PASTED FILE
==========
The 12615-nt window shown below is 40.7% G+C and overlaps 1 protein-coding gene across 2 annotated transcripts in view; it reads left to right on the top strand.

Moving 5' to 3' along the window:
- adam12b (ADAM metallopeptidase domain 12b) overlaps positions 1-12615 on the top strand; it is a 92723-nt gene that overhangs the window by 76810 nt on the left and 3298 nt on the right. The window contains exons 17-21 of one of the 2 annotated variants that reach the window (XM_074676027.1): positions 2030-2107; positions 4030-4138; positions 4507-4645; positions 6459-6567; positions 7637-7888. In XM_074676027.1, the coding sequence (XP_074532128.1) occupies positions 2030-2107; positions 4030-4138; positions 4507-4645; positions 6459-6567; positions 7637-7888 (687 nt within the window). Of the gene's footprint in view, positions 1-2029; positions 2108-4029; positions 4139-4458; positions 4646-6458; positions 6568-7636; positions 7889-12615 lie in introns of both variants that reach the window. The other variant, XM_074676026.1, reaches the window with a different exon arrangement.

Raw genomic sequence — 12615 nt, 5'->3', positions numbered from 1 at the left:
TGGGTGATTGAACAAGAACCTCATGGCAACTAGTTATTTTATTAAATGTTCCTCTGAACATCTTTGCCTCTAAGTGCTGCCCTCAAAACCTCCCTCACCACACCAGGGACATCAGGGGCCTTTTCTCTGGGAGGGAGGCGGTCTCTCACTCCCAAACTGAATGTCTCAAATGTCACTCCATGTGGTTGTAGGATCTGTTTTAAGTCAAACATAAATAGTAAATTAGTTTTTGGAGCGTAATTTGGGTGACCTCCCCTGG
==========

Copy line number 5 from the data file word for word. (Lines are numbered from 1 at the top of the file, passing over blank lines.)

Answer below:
TGGGTGATTGAACAAGAACCTCATGGCAACTAGTTATTTTATTAAATGTTCCTCTGAACATCTTTGCCTCTAAGTGCTGCCCTCAAAACCTCCCTCACCACACCAGGGACATCAGGGGCCTTTTCTCTGGGAGGGAGGCGGTCTCTCACTCCCAAACTGAATGTCTCAAATGTCACTCCATGTGGTTGTAGGATCTGTTTTAAGTCAAACATAAATAGTAAATTAGTTTTTGGAGCGTAATTTGGGTGACCTCCCCTGG